Previews… not reviews
I read/skim reviews because it’s one way to narrow down my movie choices. But professional reviewers tend to give me way too much information… most of which doesn’t make much sense until after I’ve seen the movie. Amateur reviewers tend to tell more of the story than I want to know before I’ve seen the movie.
Professional reviewers are a lot like gourmets. They analyze all the ingredients. But when I’m choosing a movie, I’m not interested in an analysis of every ingredient. I really want a sense of whether it’s my kind of movie… and whether or not I’ll get on the ride. After I see it, I may enjoy pondering all those ingredients that the reviewers thinks are so important.
I consider myself an average movie viewer, when it comes to my gut-level reactions to movies. No matter how intellectually stimulating a movie is… no matter how interesting the ingredients are… it still needs to hook me… get me on the ride.
I feel there are three key points in a movie when the average viewer decides if he or she will get on board. The first is just a minute or two into the movie. Do you like the way it feels? There are a lot of things we can tell from the first couple of minutes… how it looks, how it feels, how it’s paced and much more. If we like the initial feel of a movie, we’re usually willing to get on board... for a while.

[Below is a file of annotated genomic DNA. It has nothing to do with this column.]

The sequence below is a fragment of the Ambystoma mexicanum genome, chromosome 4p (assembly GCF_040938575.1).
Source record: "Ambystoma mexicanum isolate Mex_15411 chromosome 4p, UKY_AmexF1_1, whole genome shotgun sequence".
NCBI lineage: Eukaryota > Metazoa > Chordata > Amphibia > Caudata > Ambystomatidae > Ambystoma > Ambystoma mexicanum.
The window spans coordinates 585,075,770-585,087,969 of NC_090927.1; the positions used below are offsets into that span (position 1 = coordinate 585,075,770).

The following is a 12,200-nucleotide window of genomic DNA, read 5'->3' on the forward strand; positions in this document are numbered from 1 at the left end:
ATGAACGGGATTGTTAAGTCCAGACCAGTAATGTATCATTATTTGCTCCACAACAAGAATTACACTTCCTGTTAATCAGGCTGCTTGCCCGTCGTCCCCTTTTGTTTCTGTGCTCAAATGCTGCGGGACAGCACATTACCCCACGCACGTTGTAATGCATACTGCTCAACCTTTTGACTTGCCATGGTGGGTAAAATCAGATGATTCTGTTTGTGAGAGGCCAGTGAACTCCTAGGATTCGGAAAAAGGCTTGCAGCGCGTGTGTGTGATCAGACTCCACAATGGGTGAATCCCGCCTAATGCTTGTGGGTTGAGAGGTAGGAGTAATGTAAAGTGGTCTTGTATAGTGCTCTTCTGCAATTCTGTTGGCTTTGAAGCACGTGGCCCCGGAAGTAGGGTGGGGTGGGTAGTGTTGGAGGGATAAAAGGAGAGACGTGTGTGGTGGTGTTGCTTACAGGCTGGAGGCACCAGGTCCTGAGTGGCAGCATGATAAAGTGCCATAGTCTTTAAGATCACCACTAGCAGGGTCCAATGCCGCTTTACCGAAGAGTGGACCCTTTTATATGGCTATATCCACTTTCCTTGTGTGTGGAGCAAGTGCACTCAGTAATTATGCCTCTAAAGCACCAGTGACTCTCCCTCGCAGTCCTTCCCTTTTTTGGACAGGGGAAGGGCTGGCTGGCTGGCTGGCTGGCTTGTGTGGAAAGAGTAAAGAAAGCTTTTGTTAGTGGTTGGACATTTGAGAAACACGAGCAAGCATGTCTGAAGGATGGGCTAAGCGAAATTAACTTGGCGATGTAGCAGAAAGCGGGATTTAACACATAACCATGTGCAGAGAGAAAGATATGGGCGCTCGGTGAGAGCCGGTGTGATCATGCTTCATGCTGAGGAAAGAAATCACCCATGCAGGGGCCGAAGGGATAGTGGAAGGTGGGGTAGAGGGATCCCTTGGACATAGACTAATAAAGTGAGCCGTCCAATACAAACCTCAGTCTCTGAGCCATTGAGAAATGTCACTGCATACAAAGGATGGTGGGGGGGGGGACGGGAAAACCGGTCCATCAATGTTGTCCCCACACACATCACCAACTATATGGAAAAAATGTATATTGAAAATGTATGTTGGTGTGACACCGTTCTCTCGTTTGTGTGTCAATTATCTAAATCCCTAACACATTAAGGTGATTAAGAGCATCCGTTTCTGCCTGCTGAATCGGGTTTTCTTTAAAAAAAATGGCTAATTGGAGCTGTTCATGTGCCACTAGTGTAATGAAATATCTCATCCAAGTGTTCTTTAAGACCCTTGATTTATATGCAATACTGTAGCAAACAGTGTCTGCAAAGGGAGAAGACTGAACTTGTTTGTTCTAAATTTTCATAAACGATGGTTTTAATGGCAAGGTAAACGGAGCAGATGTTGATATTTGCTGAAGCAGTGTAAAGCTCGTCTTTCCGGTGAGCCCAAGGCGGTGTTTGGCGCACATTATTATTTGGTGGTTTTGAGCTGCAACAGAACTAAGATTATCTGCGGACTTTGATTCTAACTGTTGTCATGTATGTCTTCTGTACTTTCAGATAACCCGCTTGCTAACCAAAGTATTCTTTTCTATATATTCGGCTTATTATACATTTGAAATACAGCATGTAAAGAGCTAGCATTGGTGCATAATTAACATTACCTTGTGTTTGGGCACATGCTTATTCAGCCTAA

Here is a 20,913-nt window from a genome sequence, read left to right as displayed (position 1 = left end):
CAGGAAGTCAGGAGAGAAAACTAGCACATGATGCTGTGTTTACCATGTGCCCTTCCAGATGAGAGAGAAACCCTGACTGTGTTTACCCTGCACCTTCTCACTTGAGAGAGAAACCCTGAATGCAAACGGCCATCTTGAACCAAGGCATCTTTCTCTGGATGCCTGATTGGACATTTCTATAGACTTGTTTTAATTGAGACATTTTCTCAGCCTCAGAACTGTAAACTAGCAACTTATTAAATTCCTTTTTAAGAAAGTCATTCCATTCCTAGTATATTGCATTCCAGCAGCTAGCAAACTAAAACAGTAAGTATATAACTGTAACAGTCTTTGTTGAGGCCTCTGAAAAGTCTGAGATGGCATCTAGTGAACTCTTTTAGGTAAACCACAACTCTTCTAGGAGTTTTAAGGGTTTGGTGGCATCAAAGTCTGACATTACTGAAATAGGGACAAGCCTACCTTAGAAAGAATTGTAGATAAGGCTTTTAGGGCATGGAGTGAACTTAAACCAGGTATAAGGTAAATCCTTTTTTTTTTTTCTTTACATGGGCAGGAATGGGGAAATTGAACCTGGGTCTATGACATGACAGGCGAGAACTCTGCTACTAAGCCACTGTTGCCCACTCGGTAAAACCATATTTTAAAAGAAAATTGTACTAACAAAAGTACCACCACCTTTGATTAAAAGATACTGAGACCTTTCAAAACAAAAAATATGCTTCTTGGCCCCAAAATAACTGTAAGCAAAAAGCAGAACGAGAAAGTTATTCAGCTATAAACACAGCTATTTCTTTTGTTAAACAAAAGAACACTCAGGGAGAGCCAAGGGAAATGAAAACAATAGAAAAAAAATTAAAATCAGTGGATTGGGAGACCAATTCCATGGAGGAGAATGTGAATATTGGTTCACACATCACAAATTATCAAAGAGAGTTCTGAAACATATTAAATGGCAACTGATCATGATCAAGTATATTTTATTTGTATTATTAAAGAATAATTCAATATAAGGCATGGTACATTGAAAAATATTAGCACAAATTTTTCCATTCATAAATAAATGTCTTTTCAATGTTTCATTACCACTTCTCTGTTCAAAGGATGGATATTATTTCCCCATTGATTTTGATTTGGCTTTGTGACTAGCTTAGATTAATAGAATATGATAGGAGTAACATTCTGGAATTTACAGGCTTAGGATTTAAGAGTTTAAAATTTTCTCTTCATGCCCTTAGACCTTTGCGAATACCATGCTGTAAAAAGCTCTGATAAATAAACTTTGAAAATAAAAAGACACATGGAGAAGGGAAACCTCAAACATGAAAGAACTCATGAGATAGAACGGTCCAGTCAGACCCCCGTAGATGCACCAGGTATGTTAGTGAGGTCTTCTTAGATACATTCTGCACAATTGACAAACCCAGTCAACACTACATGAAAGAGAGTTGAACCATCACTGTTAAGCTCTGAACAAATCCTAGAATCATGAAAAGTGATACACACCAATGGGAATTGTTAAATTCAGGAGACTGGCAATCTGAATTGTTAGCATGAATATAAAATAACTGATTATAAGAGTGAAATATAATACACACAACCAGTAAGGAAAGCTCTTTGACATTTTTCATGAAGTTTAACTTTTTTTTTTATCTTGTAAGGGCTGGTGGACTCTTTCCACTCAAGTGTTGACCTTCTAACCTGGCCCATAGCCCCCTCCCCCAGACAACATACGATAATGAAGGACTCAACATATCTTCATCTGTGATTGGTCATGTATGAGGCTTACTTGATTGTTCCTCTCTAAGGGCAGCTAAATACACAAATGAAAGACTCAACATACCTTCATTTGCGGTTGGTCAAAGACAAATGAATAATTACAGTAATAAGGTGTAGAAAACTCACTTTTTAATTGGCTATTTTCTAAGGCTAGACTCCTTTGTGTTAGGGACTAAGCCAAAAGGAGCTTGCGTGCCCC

The next critical point is at the end of the first act. That’s the moment when we have a pretty good idea what’s driving the plot. If the premise of the movie seems engaging, most of us are ready to commit. And finally, there’s the ending. When the movie’s over, many of us rate the movie by how we feel about the ending. Yet no matter how good the ending may be, if the journey wasn’t engaging, the ending won’t matter.
When I write up a movie, I obviously don’t write about the ending. My focus is on giving readers a sense of the first two critical points… how the movie feels on first impression and how the central conflict sets up. When I think it’s helpful, I’ll include some background information.
I give negative views sparingly. If I hate a movie, I generally don’t write it up. The enjoyment of a movie usually has more to do with whether it’s the right movie, rather than whether all the parts were perfectly done. My primary focus is on helping you decide if a movie is right for you. I tend to think of these as previews… rather than reviews.